Low Viscosity Brake Fluid

Low Viscosity Brake Fluid

Select brake fluid wisely. Sponsored by Auto Value and Bumper to Bumper.

So, what does this brake fluid have in common with this coolant right here? They’re both made of the same substance, glycol. The formulations may be a little bit different and additive packages are definitely different, but with glycol, they’re both hydroscopic. In other words, they’re going to absorb water. So when you do a 50/50 mix of coolant, it mixes, it doesn’t separate out. Well, it’s the same way with water and brake fluid. Water will get into it and it will disperse. It won’t even out inside the mixture.

So keep this in mind when you’re selecting the brake fluid for the vehicle. And also a reason to recommend servicing the brake fluid, because over time, moisture will be absorbed into the brake fluid and change the boiling point. When you change the boiling point, well, you’re increasing the risk that you might have brake fade, and the fluid could boil when the brakes are applied heavily, going down a hill, or continuous application. So just keep this in mind when you’re servicing brakes.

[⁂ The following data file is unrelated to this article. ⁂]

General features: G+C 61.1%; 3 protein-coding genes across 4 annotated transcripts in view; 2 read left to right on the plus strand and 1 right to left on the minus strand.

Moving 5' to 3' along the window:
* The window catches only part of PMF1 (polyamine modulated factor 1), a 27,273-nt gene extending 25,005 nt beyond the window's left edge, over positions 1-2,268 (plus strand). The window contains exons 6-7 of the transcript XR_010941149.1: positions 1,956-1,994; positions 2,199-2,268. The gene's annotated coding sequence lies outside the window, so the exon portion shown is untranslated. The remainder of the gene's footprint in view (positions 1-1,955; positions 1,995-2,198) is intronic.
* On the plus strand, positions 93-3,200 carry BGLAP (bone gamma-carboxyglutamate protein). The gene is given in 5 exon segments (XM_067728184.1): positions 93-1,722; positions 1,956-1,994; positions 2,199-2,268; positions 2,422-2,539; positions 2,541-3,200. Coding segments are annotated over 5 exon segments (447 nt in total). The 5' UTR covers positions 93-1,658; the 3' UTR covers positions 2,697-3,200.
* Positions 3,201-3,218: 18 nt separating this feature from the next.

So what’s the difference between dot three and dot four? Well, it’s actually the dry and wet boiling point. Dot four typically has a higher wet or dry boiling point than dot three, but there are other things to consider. It’s the viscosity of the fluid itself. Sometimes some brake fluids will have a different viscosity. So you may need to go with an alternative brake fluid for a vehicle. So make sure you’re checking that service information to what kind of fluid it requires. This is especially true on vehicles with ABS and electronic stability control, because if you don’t get it right, well, actual cavitation will occur inside the hydraulic control unit for the ABS. And when this happens, you get tiny little bubbles. Those tiny little bubbles can cause issues with the application of the brake pedal. In other words, it’s going to feel a little bit long or a little bit soft.

So keep this in mind about the wet and dry boiling point when you’re selecting a brake fluid for the vehicle or you’re recommending it to the customer. I’m Andrew Markel. Thank you very much.

This video is sponsored by Auto Value and Bumper To Bumper.

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